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So far, I am aware of below 3 ways of performing impersonation in a SharePoint web part or page :

  1. Using Win32 API

    [DllImport("advapi32.dll", SetLastError=true)]
    public static extern bool LogonUser(string lpszUsername, string lpszDomain, string lpszPassword, int dwLogonType, int dwLogonProvider, out IntPtr phToken);
    
  2. Using SPSecurity.RunWithElevatedPrivileges

  3. Using SPUserToken

    using(SPSite oSiteCollection = new SPSite("http://SpSite", bUserToken))
    {
       ----
    }
    

Any idea which the best and why?

Also, Is there any other way to perform impersonation?

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Great question, I would love to see more questions about best practices. –  Mike Oryszak Nov 26 '11 at 16:32
    
Yes, but also a very open question with several possible answers. Hence marked community wiki –  Anders Rask Nov 27 '11 at 8:42
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3 Answers

up vote 9 down vote accepted

It depends on what you need to do.

RunWithElevated only runs as the Application Pool Identity, so you might not have access to other web applications, only other site collections in the current web application, but you can be guaranteed that you will be running as a user that exists (the AppPool identity).

With UserToken, you need to be sure that the user exists that you're impersonating, and that that user has the permissions already set up.

With Win32 P/Invoke to LogonUser, I'd imagine that the limitations are similar to UserToken.

Edit: I just remembered about SharePoint Designer 2010's "Impersonation Step".

http://office.microsoft.com/en-us/sharepoint-designer-help/workflow-conditions-in-sharepoint-designer-2010-a-quick-reference-guide-HA010376962.aspx#_Toc259096791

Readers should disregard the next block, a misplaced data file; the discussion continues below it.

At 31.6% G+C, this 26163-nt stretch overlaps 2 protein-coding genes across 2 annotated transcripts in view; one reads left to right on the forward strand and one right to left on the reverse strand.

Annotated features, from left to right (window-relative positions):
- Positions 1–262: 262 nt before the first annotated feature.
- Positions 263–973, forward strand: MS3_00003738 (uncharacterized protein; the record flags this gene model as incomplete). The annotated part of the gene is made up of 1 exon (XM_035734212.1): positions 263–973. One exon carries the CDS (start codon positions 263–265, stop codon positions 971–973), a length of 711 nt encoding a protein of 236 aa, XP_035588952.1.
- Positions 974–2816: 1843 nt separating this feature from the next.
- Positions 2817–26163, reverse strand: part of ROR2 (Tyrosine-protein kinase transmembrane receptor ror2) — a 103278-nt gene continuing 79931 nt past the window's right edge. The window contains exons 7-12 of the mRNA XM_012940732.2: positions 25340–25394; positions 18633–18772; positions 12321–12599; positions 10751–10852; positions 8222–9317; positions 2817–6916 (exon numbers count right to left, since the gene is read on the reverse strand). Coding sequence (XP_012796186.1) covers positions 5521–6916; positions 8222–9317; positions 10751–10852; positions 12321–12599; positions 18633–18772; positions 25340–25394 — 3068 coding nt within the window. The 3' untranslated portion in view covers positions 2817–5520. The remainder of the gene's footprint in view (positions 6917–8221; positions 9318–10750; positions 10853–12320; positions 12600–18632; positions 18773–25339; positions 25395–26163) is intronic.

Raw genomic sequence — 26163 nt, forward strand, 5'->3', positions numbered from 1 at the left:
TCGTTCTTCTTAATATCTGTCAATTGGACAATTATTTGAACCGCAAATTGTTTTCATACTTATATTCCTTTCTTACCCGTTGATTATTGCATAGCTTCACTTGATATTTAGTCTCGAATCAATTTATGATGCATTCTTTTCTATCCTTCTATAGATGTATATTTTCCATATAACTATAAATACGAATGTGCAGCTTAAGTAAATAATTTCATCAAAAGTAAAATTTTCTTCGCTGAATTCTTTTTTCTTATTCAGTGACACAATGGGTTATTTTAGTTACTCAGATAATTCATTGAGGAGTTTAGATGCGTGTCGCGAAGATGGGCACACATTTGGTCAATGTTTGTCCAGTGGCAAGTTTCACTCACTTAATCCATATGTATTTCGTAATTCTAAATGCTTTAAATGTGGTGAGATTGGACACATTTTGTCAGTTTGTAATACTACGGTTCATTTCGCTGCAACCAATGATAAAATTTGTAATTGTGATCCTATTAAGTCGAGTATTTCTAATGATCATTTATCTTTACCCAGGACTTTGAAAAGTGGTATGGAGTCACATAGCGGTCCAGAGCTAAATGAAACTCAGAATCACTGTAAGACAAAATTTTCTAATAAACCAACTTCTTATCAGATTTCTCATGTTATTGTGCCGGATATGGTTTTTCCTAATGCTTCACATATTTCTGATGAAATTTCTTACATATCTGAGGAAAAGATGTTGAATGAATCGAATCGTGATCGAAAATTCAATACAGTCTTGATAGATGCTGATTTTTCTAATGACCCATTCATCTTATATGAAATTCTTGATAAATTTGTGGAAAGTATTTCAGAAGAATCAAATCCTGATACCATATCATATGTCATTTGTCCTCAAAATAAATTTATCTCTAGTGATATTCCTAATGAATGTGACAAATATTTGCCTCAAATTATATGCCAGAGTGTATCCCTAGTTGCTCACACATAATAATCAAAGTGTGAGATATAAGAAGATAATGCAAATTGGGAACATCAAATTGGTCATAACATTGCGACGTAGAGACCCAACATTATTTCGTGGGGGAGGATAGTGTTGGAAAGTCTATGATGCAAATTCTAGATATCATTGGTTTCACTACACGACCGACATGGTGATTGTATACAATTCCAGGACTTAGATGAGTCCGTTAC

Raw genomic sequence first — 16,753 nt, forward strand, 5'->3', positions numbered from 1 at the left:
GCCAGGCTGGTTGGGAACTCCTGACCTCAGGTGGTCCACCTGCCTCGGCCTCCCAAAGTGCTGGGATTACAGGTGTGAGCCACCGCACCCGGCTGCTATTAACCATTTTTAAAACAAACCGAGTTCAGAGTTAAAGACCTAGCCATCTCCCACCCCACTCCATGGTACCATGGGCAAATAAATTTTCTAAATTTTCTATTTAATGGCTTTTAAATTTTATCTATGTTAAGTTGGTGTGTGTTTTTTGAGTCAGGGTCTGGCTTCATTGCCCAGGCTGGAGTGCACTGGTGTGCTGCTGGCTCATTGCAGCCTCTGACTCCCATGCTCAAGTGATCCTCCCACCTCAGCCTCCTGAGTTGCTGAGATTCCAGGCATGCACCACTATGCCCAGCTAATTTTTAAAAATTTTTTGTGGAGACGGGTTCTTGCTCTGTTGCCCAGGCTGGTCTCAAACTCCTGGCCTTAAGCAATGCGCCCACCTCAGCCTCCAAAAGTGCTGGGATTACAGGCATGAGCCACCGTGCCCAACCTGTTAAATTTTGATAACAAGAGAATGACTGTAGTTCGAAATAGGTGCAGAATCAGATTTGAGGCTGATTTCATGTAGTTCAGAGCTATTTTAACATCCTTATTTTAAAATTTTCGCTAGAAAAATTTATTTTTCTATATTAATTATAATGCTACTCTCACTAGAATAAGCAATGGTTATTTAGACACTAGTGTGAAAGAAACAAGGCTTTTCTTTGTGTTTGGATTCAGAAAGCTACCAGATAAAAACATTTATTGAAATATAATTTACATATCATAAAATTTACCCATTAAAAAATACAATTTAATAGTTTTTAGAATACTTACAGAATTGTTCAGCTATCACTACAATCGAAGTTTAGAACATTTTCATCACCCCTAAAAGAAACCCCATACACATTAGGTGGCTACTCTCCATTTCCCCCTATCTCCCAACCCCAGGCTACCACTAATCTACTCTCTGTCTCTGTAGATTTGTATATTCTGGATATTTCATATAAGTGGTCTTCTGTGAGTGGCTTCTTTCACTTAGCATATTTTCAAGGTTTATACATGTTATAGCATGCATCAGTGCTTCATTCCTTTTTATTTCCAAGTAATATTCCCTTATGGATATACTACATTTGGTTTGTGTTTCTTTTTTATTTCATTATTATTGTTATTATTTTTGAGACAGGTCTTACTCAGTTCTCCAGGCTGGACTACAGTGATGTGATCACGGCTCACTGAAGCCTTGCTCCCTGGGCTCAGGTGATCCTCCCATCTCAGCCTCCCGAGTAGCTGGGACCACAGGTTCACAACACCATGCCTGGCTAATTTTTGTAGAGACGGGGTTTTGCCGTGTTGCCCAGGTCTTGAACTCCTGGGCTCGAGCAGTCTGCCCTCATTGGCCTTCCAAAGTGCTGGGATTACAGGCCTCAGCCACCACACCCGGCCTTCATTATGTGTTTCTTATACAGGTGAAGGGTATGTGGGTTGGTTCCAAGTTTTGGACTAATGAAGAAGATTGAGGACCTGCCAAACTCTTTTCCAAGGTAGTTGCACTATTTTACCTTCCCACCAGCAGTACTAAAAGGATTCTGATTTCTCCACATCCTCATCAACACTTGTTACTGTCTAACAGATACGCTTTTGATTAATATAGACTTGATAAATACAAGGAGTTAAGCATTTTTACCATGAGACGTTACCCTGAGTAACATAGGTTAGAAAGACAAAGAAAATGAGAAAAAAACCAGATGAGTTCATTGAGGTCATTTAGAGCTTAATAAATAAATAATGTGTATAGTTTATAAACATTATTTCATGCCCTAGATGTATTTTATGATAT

With this, you can impersonate the user who created the workflow and have steps run as that user, within the workflow, without a single line of code. However, this only work as the person who published the Workflow, so care needs to be taken as to who does this, and what would happen to their account should that person leave the company (so do things like set up a dedicated 'application service account' for this purpose).

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The best way depends on the situation .Few points I would like to mention :

  • You should avoid using SPSecurity.RunWithElevatedPrivileges for elevation of privilege of SharePoint objects. Instead, use SPUserToken to impersonate SPSite with a specific account, as shown previously.If you want make network calls under the application pool identity or you don’t have a valid and known SPUser to retrieve SPUsertoken then SPSecurity.RunWithElevatedPrivileges is the only choice.

  • If you need to use SPSecurity.RunWithElevatedPrivileges, it is must to dispose all objects in the block. Do not pass SharePoint objects out of the RunWithElevatedPrivileges block.

  • If you want to impersonated in application outside SharePoint, the only option is to use WIN 32 API or WindowsIdentity.Impersonate(token).

For details, You can check this article : Impersonation in SharePoint : An Extreme Overview

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We have touched on this subject several times before. Last time i linked to Keth Dalbys explanation on SO http://stackoverflow.com/questions/1525953/sharepoint-2007-runwithelevatedprivileges-pitfalls-of-using-this

Which explains why you sould not use RWEP but in very specific situations, like when fetching data outside of SharePoint.

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